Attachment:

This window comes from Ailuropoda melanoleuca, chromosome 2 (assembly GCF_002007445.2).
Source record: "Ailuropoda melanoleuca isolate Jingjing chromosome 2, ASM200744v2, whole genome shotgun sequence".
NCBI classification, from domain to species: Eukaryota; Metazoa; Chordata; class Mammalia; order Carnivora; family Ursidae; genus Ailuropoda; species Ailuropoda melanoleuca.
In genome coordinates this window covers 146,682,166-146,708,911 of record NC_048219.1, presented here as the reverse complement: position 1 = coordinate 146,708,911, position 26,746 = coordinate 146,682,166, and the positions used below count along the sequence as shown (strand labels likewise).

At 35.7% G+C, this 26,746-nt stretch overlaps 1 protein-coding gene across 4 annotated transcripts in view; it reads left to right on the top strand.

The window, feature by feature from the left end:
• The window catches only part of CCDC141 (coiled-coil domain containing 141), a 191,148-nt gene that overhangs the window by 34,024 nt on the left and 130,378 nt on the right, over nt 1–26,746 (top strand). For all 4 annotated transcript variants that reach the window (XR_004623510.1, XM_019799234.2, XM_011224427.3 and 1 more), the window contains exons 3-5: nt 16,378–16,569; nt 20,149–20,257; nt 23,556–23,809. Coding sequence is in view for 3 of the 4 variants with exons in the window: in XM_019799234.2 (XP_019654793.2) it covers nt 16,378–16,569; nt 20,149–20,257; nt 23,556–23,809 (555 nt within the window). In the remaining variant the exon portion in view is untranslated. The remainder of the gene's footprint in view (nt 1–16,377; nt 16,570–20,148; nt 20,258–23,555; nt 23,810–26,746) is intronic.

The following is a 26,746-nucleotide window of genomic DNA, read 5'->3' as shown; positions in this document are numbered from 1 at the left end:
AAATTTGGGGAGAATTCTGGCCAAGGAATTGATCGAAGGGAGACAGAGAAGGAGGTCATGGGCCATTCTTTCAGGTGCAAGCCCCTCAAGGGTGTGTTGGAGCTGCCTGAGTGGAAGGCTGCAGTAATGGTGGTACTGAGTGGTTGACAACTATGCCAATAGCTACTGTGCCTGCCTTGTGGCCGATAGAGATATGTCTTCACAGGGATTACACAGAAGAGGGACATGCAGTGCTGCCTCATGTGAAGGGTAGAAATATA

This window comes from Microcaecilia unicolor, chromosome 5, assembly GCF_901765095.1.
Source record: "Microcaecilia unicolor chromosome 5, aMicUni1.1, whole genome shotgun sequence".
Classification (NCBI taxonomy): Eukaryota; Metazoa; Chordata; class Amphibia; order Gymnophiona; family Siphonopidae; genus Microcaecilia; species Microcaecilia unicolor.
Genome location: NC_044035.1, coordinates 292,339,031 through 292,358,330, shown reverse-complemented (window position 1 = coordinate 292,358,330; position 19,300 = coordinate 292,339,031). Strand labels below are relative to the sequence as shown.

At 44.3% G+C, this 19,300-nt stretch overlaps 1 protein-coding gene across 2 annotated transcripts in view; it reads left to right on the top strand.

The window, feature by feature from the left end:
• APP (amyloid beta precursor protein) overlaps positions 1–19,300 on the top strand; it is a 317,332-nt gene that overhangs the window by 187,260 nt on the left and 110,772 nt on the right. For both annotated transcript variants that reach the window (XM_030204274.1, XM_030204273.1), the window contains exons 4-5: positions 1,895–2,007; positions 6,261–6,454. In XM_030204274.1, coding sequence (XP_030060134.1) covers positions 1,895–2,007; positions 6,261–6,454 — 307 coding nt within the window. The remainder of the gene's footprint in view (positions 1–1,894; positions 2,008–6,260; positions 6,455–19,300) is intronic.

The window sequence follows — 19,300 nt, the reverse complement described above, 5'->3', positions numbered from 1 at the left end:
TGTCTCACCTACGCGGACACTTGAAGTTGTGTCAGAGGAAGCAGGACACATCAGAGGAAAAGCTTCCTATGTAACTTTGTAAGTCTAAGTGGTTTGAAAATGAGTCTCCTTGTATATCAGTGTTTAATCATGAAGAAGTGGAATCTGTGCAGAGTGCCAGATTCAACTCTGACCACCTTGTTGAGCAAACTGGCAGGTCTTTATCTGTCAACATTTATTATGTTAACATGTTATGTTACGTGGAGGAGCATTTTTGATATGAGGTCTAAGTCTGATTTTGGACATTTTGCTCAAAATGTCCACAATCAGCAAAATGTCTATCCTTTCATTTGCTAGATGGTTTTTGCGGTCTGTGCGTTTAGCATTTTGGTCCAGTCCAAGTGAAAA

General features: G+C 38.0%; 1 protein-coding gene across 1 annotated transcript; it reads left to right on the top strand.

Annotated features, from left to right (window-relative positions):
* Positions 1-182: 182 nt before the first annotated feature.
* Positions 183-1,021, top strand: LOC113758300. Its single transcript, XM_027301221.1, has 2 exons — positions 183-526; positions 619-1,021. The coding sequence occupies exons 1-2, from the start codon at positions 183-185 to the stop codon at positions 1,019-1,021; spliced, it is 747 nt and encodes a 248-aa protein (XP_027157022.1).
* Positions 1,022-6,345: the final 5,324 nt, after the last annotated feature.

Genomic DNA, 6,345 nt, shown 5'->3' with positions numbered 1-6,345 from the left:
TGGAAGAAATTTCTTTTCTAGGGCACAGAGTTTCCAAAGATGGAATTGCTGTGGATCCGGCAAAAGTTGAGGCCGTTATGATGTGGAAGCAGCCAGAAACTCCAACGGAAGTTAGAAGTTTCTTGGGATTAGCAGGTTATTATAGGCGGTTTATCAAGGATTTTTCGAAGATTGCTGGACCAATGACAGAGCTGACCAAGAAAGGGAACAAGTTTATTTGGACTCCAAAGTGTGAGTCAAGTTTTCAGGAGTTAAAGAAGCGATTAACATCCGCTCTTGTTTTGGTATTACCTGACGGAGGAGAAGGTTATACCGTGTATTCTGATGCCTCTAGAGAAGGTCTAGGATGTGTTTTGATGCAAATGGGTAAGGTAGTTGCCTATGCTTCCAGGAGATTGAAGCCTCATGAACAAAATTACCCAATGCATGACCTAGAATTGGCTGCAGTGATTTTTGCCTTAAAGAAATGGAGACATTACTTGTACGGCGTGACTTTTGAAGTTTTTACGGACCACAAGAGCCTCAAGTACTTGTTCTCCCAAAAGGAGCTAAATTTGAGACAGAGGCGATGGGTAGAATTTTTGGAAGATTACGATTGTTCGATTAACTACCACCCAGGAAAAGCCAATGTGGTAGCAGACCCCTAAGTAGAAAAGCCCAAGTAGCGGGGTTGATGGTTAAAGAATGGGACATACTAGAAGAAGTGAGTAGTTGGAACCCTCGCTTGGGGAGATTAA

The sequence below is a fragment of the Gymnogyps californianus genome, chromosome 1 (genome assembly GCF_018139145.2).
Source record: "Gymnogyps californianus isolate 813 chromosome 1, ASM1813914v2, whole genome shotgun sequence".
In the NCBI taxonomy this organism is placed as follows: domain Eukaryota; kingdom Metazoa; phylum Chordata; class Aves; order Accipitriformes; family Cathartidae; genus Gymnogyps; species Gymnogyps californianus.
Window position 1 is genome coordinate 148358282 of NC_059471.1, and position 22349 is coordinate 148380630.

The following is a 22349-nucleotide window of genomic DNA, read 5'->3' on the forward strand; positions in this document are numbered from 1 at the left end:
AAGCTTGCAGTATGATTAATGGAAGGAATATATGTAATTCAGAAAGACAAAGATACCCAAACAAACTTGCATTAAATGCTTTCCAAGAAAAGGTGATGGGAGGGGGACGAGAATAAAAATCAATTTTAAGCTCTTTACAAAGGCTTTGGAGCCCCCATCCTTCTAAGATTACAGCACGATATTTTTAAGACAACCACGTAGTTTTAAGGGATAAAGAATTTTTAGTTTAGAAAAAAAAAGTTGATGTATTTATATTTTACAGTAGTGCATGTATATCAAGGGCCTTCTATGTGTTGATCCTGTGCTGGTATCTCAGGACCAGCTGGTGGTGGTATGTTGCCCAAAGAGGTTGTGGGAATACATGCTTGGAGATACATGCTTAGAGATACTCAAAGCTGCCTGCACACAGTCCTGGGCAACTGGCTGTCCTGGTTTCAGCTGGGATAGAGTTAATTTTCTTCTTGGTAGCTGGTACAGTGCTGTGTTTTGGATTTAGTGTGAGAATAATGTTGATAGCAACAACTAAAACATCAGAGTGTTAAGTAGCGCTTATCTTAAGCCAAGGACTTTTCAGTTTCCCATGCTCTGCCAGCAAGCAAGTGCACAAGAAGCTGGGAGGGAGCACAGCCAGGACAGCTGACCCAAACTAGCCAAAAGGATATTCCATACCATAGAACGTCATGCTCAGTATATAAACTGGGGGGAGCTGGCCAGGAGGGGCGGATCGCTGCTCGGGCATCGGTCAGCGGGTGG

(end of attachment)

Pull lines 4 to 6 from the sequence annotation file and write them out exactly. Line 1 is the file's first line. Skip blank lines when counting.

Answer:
In genome coordinates this window covers 146,682,166-146,708,911 of record NC_048219.1, presented here as the reverse complement: position 1 = coordinate 146,708,911, position 26,746 = coordinate 146,682,166, and the positions used below count along the sequence as shown (strand labels likewise).

At 35.7% G+C, this 26,746-nt stretch overlaps 1 protein-coding gene across 4 annotated transcripts in view; it reads left to right on the top strand.

The window, feature by feature from the left end: